Who knew that talking about Interfaith Marriages around the holidays would spur so many phone calls! As I was furiously answering phones today I wasn't able to listen to the show in its entirety... but it's clear that UCONN sociologist Arnold Dashefsky has touched upon something with his latest study on Jewish/Christian interfaith marriages. We heard from a lot of interfaith couples - jewish, christian, atheist, hindu, etc. Many of them said that at the end of the day - it's something they are able to work through. One caller said "No Way." She is no longer with her husband because they couldn't resolve the issues that arose from having different faith backgrounds - especially with raising kids. For some people those differences are too great. And even though our guest Sarah Milch, who was raised Methodist, has agreed to raise her children Jewish - she herself is not going to convert. When I was talking to Sarah before the show she told me that soon enough her three year old daughter will far surpass her in knowledge of the Jewish faith, and for her that's a little bit strange. One of the main findings of the study was that it is to the advantage of the Jewish community to be open to interfaith marriages. Sarah has gotten support from the local Jewish Community Center with "The Mothers Circle" - a group for non-Jewish women raising Jewish children.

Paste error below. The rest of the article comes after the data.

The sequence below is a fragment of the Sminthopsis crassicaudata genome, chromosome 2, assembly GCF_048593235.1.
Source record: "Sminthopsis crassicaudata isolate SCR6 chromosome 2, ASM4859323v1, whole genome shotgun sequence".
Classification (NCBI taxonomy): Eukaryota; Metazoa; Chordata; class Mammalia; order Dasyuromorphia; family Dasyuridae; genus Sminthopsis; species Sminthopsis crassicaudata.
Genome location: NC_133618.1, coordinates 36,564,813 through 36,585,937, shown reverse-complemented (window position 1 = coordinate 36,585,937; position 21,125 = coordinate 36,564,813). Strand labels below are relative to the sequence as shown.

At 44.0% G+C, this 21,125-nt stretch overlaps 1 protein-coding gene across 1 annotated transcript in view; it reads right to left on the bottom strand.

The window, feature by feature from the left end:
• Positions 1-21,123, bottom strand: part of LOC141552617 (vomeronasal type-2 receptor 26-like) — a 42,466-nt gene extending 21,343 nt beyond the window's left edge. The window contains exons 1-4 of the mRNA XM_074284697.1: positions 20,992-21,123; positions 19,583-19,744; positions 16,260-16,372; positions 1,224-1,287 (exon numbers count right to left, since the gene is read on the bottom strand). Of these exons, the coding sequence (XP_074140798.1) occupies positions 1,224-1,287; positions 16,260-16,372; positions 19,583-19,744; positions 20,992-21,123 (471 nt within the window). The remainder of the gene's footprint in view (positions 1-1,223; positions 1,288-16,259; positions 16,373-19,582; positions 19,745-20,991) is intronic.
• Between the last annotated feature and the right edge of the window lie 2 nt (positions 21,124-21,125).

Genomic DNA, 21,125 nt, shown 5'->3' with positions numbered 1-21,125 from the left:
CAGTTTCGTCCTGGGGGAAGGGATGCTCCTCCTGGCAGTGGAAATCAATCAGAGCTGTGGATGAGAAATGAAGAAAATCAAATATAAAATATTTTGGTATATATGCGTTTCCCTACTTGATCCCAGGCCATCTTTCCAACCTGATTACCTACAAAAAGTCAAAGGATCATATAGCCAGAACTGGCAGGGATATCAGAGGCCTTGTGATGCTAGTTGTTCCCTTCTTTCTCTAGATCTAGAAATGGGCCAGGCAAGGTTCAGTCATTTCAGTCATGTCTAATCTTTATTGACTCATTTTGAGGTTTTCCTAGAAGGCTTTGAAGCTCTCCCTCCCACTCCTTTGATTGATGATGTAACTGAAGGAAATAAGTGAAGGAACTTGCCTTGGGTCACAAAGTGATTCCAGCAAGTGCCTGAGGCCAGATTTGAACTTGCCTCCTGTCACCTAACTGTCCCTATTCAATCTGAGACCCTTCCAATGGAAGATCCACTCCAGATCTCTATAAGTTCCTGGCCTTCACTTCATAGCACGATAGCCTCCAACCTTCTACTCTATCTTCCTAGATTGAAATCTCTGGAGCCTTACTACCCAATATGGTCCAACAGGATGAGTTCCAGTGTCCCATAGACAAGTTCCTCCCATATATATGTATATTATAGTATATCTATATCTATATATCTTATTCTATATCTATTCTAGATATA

But this conversation goes beyond the Jewish community. Daisy Khan from the American Society for Muslim Advancement in NYC chimed in with some wise words that she uses when she counsels Muslim interfaith couples:
The world in this day and age is characterized by cross-cultural and cross-religious conflict. Interfaith marriages undermine this dominant state of affairs by promoting respect and harmony acorss the lines of religion.
She tells couples that their mandate is larger than their own marriage now - and that they function as ambassadors for each others faiths in the principles of promoting tolerance. "Once you tell them that" she says, "They leave with a heightened sense of responsibility for each other by preserving and respecting each others traditions and also promoting that understanding".
In many cases, she says, it's not about the religion so much as the culture and values that cause tension in interfaith marriages. In any case - it seems that a lot of you out there are making it work. And that we certainly have a lot to learn from each others cultures as well as religious traditions. Thanks for sharing your stories - and we'd love to hear more!